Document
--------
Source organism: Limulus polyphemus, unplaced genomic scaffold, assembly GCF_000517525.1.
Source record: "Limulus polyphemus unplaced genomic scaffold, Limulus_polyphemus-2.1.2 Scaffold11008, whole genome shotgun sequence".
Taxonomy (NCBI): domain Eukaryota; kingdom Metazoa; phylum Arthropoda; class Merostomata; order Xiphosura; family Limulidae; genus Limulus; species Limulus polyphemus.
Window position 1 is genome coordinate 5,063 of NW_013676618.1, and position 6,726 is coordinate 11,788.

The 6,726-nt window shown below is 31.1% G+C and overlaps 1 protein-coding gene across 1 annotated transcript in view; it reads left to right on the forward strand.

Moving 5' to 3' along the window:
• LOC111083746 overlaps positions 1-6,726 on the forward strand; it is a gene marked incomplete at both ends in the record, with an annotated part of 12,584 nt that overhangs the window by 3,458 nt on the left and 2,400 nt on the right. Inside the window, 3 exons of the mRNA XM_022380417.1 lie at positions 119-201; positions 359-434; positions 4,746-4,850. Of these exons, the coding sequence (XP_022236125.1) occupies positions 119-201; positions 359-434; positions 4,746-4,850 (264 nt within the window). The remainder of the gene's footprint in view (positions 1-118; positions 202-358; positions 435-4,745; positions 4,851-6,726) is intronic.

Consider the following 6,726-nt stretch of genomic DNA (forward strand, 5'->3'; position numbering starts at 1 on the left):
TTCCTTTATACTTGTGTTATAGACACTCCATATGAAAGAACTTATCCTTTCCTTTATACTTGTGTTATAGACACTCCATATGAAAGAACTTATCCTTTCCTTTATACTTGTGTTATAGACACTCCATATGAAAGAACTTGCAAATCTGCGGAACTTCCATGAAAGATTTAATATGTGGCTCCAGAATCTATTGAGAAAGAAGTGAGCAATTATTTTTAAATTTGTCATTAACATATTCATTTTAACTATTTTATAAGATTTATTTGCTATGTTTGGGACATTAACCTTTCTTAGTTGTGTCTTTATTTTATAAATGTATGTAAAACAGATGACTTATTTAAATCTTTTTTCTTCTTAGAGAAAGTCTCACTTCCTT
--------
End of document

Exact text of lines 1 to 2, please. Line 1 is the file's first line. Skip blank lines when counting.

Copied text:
Source organism: Limulus polyphemus, unplaced genomic scaffold, assembly GCF_000517525.1.
Source record: "Limulus polyphemus unplaced genomic scaffold, Limulus_polyphemus-2.1.2 Scaffold11008, whole genome shotgun sequence".